I'm an REU student who has just recently been thrown into a dynamical system problem without basically any background in the subject. My project advisor has told me that I should represent regions of my dynamical system by letters and look at the sequence of letters formed by the trajectory of a point under the iteration of my map.

He claims that it's a common result that if two points share the same sequence, then this sequence of letters is periodic. I've asked around among some of the other students, and they said that this is sometimes called symbolic dynamics, but none of them remembers this sort of result. I've also searched the internet, but it's possible that my google-fu is weak, since I didn't find any answers that way.

To go one step further, there are obvious cases where it is false- take $S^1\times I$, and encode the regions as $A$ corresponds to $[0,\pi)\times I$ and $B$ corresponds to $[\pi,2\pi)\times I$ with map $f(x,y)=(x+1\mod{2\pi},y)$. Obviously any two points $(x,y)$ and $(x,z)$ with $y\neq z$ will have the same sequence, but since 1 is an irrational multiple of $2\pi$, the trajectory will never be periodic.

I'm interested in the general theory and common techniques applied to the question:

Represent a dynamical system by associating symbols with regions of the space. When is it true that if two distinct points's trajectories have the same sequence of symbols, then the sequence of symbols is periodic?

Any answers, examples, or specific references would be greatly appreciated.

  • $\begingroup$ There are five references listed at the Wikipedia article for symbolic dynamics. Have you tried them? $\endgroup$ – Qiaochu Yuan Jul 22 '11 at 2:07
  • $\begingroup$ What sort of system are you studying? Symbolic dynamics works well for studying systems with some sort of expansivity property, which is why your example has the undesirable behaviour you describe; it's not expanding at all in the second coordinate. $\endgroup$ – Vaughn Climenhaga Jul 22 '11 at 2:32
  • $\begingroup$ @Qiaochu Yuan: I've read the Morse article and I have started reading the Lind and Marcus book, but I'm having trouble identifying useful ideas. @Vaughn Climenhaga: I'm studying outer billiards in the hyperbolic plane (decent reference: math.psu.edu/tabachni/prints/dogtab.pdf). Generally, we use one of the Poincare models of the hyperbolic plane, and we code regions by which vertex they use to reflect. Nothing so bad as our example happens- all orbits except 2 appear bounded and to vary their distance from the center quite a bit. $\endgroup$ – KReiser Jul 22 '11 at 3:08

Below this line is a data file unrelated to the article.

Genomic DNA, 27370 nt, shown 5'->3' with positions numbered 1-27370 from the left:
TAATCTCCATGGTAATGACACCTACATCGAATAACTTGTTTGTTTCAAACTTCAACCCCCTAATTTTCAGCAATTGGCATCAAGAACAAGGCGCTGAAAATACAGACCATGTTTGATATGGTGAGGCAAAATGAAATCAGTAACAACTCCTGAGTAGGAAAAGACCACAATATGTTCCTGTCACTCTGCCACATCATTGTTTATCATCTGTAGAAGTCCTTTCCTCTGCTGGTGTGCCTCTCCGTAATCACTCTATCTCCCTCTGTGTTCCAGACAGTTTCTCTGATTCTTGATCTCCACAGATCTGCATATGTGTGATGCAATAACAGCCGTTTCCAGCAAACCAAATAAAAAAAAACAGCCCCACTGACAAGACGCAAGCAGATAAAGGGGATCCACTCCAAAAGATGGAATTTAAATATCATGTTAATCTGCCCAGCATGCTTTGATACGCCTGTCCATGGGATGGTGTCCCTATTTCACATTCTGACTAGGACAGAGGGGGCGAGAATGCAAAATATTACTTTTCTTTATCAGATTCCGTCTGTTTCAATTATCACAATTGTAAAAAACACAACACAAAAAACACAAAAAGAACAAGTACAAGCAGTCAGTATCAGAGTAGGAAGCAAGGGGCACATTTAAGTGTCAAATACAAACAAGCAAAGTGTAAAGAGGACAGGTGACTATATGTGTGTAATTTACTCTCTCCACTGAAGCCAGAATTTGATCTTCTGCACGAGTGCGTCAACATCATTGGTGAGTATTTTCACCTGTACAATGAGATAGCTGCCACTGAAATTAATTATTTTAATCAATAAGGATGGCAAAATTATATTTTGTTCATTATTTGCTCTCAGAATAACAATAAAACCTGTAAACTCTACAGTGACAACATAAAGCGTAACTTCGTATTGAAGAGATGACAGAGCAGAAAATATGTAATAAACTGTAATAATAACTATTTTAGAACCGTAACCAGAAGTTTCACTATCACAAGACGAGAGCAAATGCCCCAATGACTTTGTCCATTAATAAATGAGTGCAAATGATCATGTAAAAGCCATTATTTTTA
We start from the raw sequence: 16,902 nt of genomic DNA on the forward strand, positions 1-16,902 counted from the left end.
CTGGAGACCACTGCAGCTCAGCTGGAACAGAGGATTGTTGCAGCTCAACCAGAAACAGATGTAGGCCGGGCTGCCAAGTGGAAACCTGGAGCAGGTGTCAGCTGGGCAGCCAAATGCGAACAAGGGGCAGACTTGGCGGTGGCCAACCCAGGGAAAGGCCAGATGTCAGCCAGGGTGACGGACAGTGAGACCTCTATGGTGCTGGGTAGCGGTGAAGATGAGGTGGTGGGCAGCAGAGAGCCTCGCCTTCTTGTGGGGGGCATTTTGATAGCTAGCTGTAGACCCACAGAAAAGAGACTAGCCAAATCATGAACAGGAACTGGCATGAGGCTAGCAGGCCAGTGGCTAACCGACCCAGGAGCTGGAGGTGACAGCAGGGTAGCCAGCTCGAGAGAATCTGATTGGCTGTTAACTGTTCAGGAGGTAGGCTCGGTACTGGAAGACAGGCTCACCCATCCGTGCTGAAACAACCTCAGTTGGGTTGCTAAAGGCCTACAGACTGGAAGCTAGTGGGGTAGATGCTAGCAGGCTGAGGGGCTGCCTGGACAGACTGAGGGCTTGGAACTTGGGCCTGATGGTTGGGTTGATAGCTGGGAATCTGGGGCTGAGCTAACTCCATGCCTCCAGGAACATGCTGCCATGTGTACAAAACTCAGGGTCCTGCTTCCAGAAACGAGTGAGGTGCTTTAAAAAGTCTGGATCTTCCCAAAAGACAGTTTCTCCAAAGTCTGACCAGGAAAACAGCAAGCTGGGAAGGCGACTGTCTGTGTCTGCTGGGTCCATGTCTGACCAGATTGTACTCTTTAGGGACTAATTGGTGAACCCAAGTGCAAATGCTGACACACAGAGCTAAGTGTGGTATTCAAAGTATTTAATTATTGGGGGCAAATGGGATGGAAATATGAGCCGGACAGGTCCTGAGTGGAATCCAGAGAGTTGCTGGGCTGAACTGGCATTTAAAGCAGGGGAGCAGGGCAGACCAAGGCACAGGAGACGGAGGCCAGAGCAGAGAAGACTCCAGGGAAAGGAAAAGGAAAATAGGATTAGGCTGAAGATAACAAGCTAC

Intuitively this should happen for a large class of dynamical systems, but I don't know the right necessary and sufficient conditions.

A class of examples satisfying this is given by polyhedral billiards, where you assign a symbol to each face and correspond orbits to sequences in the obvious manner. It is a result of G Galperin, T Krüger and S Troubetzkoy in their paper "Local instability of orbits in polygonal and polyhedral billiards" (1995), that if a trajectory has a periodic sequence then it must be a periodic trajectory and that if there are two different trajectories with the same symbolic sequences then the symbolic sequences are periodic.


I think symbolic dynamics is the study of what you get after you've introduced your partition and coded points by their itinerary. Your question is essentially "when is the symbolic dynamics a faithful representation of the original dynamical system?".

As Vaughn says, the thing you're looking for is expansiveness - effectively a guarantee that if you start with two different points then sooner or later they end up in a different element of the partition. It sounds as though the paper mentioned by Gjergji is very close to what you're looking for.

Other explicit examples where the symbolic dynamics represents things faithfully: Axiom A maps (Smale); Geodesic flows (Bowen and Ratner); Expanding maps. More generally there is a beautiful paper by Boyle and Lind "expansive subdynamics" on expansiveness for higher-dimensional actions (when you don't just have a single transformation acting but a bunch of commuting transformations).


I am not an expert in this topic. I would guess that "minimality" is required to make anything work. For example, take any system with any labelling (also called a partition, or Markov partition if it satisfies various properties). Take any point $x_0$. Let $x_i$ be the $i$-th iterate of $x_0$. Attach a blob $B_i$ to $x_i$, where all of the $B_i$ are identical. Make a new system where $B_i$ gets sent to $B_{i+1}$ and the points of $B_i$ get the label of $x_i$.

Here is a reference for minimality.



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